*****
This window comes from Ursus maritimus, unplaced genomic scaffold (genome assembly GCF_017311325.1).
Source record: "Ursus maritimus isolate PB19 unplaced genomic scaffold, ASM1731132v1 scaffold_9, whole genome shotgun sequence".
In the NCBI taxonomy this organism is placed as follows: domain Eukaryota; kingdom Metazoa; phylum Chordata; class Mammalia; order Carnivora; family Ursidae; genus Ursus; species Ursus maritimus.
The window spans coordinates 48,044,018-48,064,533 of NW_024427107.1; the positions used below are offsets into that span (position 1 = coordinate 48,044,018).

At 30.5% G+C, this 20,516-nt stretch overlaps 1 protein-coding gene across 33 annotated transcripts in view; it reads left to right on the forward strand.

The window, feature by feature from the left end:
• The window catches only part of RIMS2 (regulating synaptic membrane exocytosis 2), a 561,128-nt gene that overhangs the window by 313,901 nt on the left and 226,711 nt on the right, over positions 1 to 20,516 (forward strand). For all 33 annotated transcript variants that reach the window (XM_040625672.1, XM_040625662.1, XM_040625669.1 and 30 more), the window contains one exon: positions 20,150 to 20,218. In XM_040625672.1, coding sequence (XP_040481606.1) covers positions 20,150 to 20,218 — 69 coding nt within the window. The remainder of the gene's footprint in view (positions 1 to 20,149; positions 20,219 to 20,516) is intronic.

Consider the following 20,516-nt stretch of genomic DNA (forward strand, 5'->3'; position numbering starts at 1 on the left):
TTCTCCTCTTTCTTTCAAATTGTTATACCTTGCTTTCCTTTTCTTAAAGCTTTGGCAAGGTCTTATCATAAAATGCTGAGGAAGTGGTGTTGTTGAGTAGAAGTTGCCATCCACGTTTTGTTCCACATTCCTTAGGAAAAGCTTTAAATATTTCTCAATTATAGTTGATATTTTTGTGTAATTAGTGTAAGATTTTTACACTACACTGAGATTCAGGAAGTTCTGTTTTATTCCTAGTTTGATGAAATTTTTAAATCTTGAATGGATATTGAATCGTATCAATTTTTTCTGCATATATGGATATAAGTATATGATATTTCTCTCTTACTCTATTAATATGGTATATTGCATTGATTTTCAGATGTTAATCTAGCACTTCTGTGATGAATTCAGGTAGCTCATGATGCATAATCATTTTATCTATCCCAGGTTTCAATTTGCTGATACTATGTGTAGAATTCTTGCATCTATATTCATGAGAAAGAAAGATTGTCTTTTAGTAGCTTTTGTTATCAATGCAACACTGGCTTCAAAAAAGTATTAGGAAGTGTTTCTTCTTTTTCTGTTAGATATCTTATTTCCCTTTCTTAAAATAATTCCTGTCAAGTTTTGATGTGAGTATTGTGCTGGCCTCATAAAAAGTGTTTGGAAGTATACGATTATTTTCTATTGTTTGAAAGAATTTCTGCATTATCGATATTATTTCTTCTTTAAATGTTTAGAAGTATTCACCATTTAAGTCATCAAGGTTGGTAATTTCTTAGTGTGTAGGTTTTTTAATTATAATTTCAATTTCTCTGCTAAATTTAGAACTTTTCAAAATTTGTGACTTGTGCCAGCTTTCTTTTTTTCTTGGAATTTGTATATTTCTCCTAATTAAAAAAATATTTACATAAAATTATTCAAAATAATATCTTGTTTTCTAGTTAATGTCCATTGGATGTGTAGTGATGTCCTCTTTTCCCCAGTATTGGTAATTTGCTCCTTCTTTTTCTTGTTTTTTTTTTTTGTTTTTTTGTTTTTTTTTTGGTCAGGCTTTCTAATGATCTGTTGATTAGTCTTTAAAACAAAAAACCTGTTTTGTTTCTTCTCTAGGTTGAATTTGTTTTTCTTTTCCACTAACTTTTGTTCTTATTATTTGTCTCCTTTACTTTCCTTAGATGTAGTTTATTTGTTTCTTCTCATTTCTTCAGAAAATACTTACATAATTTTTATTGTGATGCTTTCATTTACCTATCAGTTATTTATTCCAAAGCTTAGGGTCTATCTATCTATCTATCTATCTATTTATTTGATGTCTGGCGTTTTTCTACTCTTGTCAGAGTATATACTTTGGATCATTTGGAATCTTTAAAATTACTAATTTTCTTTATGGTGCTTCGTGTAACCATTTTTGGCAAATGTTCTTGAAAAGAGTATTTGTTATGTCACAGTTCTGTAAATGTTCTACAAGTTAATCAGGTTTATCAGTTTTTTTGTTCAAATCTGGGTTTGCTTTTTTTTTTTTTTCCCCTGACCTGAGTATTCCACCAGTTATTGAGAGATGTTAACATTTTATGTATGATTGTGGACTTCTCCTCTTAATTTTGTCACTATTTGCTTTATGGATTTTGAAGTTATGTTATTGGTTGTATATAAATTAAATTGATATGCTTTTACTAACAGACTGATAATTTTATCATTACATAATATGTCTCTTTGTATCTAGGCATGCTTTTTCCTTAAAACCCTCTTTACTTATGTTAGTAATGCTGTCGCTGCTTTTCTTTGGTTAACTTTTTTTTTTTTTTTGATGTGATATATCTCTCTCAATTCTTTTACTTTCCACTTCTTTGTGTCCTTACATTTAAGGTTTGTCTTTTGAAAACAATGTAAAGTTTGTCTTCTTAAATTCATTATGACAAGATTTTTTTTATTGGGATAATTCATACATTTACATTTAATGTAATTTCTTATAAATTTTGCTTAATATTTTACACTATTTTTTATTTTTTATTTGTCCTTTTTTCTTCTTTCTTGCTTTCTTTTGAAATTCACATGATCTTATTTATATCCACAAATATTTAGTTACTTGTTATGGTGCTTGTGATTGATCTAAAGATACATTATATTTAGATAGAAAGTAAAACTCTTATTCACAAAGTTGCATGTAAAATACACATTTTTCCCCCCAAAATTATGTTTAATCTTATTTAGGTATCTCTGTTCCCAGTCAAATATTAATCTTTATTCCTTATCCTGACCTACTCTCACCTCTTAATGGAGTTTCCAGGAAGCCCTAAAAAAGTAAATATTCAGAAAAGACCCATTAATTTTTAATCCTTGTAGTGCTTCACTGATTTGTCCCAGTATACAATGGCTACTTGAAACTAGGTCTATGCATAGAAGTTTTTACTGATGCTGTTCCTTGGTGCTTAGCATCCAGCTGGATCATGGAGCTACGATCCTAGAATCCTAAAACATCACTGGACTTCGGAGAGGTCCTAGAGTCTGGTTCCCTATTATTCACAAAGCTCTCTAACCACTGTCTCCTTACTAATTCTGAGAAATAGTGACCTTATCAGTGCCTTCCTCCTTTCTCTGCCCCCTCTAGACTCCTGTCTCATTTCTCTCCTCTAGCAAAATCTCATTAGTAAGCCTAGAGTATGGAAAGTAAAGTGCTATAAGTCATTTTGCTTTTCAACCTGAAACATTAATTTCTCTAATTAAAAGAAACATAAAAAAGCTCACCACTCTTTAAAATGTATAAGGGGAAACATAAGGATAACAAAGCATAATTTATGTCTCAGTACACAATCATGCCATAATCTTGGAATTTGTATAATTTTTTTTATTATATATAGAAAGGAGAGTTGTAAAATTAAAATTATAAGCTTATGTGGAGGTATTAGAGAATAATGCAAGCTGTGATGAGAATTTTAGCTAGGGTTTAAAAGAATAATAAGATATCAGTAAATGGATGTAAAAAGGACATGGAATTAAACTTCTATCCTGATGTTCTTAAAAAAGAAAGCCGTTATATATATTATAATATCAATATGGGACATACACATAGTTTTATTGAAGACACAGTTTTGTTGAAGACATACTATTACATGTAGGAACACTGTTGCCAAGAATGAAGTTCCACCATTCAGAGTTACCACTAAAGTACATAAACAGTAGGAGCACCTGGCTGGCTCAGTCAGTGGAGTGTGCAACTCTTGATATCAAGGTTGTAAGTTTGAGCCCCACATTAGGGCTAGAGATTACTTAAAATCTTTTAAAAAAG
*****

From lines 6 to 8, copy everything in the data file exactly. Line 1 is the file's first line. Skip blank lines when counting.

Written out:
The window, feature by feature from the left end:
• The window catches only part of RIMS2 (regulating synaptic membrane exocytosis 2), a 561,128-nt gene that overhangs the window by 313,901 nt on the left and 226,711 nt on the right, over positions 1 to 20,516 (forward strand). For all 33 annotated transcript variants that reach the window (XM_040625672.1, XM_040625662.1, XM_040625669.1 and 30 more), the window contains one exon: positions 20,150 to 20,218. In XM_040625672.1, coding sequence (XP_040481606.1) covers positions 20,150 to 20,218 — 69 coding nt within the window. The remainder of the gene's footprint in view (positions 1 to 20,149; positions 20,219 to 20,516) is intronic.

Consider the following 20,516-nt stretch of genomic DNA (forward strand, 5'->3'; position numbering starts at 1 on the left):